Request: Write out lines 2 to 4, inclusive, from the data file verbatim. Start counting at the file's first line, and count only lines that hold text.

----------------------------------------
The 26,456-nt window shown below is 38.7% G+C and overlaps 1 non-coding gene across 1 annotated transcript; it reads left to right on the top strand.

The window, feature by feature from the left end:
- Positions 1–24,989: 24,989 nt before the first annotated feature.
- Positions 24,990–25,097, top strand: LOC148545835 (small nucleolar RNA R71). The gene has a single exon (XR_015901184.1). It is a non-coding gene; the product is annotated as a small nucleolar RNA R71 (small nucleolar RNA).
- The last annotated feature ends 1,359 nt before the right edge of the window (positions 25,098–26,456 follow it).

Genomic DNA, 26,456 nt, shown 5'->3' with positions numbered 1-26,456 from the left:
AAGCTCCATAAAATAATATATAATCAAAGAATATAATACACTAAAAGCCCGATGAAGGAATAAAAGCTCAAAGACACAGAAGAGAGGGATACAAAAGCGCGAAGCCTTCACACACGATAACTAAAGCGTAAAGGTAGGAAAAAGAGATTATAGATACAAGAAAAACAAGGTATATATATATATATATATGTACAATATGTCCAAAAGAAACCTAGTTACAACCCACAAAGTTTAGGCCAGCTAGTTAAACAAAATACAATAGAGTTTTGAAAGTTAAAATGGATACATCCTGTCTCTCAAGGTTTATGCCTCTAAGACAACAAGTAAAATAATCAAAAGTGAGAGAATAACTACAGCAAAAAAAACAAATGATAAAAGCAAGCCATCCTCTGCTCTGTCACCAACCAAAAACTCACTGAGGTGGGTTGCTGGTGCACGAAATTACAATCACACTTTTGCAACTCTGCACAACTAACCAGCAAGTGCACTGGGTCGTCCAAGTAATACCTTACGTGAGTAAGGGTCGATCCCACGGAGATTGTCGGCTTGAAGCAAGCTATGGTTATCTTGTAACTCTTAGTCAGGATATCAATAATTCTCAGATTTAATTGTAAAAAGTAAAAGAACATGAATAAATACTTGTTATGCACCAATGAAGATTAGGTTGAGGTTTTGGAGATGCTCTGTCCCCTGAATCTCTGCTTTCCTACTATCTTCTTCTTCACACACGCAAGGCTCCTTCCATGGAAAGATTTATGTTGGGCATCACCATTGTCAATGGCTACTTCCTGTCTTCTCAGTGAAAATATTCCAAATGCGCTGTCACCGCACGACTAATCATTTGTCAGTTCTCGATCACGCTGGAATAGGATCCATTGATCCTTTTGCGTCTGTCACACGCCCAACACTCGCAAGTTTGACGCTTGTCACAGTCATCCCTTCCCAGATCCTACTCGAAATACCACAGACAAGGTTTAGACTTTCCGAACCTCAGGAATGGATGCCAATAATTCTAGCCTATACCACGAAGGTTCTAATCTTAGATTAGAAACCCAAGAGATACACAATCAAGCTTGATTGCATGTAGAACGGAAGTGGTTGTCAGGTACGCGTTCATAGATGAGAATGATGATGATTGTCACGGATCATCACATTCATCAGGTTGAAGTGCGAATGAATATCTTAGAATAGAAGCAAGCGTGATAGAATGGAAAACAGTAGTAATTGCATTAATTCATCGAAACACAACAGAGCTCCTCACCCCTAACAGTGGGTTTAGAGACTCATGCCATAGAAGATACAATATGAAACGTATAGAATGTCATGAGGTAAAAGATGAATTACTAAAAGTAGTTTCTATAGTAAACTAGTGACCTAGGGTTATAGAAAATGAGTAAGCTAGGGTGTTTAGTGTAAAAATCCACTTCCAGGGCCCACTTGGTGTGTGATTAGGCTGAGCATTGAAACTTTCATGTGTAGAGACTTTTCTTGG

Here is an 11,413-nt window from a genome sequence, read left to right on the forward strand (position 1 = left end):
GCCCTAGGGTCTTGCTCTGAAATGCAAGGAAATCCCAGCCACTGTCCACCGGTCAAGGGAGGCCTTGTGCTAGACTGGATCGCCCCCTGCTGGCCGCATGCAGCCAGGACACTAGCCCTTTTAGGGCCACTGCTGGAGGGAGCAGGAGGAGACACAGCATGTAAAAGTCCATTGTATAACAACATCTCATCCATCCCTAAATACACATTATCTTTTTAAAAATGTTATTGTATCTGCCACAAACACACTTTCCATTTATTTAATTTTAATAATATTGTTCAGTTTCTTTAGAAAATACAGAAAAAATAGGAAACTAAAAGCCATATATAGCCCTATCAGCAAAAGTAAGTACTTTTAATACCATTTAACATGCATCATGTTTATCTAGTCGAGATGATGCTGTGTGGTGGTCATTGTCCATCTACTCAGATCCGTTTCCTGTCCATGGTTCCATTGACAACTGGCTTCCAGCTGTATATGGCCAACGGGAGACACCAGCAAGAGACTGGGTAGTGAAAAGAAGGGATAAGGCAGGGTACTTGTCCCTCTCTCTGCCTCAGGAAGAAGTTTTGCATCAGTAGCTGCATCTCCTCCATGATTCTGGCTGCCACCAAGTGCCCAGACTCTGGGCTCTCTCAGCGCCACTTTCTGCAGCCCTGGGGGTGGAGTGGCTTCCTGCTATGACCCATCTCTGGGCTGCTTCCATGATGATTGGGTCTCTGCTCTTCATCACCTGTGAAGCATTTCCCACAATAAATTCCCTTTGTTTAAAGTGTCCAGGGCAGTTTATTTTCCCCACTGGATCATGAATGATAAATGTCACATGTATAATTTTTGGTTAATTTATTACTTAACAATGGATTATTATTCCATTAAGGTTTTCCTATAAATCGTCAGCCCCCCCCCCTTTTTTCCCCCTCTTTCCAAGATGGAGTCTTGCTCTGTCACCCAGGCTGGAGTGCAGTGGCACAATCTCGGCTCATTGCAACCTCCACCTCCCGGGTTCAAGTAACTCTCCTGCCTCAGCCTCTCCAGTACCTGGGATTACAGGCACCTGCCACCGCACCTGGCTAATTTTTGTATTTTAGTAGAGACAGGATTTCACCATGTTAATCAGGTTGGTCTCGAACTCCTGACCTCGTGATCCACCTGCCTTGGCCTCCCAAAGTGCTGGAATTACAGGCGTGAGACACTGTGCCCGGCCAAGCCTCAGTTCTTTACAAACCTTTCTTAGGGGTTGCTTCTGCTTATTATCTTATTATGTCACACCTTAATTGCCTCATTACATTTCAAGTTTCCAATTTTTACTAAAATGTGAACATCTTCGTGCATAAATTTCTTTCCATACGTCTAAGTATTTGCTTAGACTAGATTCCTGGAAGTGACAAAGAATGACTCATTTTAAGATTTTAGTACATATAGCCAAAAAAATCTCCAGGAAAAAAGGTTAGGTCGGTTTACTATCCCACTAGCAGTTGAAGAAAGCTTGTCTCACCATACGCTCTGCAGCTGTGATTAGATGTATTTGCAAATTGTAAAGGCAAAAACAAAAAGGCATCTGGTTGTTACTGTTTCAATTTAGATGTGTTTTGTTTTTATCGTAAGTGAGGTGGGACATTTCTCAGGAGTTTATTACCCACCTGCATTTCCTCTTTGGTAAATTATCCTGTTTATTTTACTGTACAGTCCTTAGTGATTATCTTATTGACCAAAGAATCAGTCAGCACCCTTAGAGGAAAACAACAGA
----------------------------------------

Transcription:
The window, feature by feature from the left end:
- Positions 1–24,989: 24,989 nt before the first annotated feature.
- Positions 24,990–25,097, top strand: LOC148545835 (small nucleolar RNA R71). The gene has a single exon (XR_015901184.1). It is a non-coding gene; the product is annotated as a small nucleolar RNA R71 (small nucleolar RNA).